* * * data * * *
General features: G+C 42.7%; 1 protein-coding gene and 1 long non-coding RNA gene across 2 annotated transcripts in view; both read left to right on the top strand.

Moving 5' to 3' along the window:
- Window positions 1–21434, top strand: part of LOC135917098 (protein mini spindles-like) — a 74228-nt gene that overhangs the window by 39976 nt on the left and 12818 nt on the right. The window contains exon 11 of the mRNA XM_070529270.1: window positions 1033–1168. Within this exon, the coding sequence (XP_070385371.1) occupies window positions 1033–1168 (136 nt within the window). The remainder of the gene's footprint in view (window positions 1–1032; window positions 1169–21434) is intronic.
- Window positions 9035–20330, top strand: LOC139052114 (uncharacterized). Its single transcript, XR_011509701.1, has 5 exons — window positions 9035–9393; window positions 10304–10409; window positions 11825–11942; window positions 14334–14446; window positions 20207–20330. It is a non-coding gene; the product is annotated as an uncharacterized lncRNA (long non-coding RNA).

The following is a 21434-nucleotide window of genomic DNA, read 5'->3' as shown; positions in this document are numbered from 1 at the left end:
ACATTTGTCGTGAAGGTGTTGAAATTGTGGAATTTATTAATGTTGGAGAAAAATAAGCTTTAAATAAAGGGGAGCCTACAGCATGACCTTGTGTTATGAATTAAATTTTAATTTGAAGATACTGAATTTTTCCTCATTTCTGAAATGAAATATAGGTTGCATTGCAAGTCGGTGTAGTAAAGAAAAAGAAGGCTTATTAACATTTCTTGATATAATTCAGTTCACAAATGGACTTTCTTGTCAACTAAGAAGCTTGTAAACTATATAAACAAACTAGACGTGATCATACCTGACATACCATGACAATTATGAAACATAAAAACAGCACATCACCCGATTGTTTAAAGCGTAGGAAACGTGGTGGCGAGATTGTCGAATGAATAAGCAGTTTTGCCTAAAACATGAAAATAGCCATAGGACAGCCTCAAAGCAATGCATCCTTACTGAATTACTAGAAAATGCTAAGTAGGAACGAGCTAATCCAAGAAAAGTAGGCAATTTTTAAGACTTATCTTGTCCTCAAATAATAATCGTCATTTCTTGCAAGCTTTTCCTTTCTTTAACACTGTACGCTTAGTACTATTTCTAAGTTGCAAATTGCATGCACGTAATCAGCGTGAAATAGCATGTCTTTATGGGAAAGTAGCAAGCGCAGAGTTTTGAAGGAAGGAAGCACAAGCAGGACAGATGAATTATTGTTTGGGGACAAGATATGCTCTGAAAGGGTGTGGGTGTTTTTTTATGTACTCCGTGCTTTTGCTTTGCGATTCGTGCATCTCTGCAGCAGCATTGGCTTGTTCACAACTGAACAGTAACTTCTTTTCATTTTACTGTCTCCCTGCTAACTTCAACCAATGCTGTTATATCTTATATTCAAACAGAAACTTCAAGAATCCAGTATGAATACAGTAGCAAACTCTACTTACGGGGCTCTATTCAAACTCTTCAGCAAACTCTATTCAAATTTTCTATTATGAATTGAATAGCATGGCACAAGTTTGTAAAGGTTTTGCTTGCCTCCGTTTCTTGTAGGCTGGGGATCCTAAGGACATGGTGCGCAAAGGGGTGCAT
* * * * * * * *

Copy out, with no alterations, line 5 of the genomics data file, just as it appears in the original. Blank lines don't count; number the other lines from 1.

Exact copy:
The following is a 21434-nucleotide window of genomic DNA, read 5'->3' as shown; positions in this document are numbered from 1 at the left end: